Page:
GREENWOOD VILLAGE | The Cherry Creek School District will go forward with its plan to begin returning students to the classroom on Monday, Jan. 11, Superintendent Scott Siegfried announced in a Monday letter to district families.
Jan. 6-8 will be remote learning for all students, and elementary students will return to full in-person learning on Jan. 11, with middle and high school students returning to a hybrid model.
The plan was tentatively announced in December, but Siegfried said he would wait to see what COVID-19 data was like in Arapahoe County the first week of January before finalizing plans.
In the letter, Siegfried said that current data shows “a significant decrease in incidence rate.”
The 14-day COVID-19 incidence rate in Arapahoe County on Jan. 4 is 490.4 per 100,000 people, according to the Tri-County Health Department’s online dashboard. That number is down from a high of more than 1,000 in November.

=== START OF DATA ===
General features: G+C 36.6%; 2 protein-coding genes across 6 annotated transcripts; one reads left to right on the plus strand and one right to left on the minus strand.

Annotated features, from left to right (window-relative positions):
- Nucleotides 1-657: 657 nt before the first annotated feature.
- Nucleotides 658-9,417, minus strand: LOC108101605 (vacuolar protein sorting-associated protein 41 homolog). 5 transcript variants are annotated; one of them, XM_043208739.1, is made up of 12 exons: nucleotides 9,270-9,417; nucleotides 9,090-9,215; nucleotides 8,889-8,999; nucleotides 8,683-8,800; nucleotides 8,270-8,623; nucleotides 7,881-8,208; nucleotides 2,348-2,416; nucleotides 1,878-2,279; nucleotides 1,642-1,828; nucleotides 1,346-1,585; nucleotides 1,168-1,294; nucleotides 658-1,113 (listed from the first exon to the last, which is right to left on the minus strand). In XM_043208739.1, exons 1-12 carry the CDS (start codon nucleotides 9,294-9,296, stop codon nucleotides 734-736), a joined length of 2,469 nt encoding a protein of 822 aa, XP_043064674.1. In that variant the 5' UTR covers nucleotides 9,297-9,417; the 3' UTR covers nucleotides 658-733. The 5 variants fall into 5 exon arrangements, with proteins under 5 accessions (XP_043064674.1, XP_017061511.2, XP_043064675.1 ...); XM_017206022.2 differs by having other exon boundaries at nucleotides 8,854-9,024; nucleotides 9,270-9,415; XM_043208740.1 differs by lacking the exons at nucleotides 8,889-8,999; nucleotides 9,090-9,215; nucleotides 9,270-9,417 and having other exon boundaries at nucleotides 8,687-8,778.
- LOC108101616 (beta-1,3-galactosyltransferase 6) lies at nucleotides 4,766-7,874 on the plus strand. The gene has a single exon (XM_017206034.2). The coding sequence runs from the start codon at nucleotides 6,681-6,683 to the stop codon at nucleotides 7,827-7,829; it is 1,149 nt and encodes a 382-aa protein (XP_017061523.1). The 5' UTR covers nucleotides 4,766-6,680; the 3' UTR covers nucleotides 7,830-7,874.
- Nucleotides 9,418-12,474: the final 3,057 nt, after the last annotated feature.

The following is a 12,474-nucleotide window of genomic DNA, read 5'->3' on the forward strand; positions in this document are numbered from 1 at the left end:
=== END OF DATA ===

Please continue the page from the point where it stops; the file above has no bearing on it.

According to data from last semester, district officials say schools are best able to operate in-person when the community incidence rate is no higher than 500 to 750 per 100,000.
Whether holiday travel will lead to another bump in case rates remains to be seen. District spokesperson Abbe Smith said that the new, more contagious strain of COVID-19 that has been found in Colorado is not affecting the district’s plans to reopen.
Along with measures such as cohorting and mask wearing, district officials say they hope that testing of students will help cut down on the spread of the virus by identifying asymptomatic carriers. COVID-19 testing will be offered free of charge to all district students by COVIDCheck Colorado, which has been distributing tests to district employees throughout the first semester.
The district began vaccinating staff through a partnership with Centura Health after Gov. Jared Polis moved teachers higher up on the vaccine distribution priority list.
In Monday’s letter, Siegfried said that sped-up testing for teachers could mean that middle and high school students will be able to return to full in-person learning before the end of the school year.
“This will not happen immediately, but I will keep you informed on our progress,” Siegfried said.
He asked district families to do their part to keep transmission of the virus low.
“The lower our incidence rates, the easier it will be for us to operate schools during this time and keep schools open for students who choose in-person learning,” he said.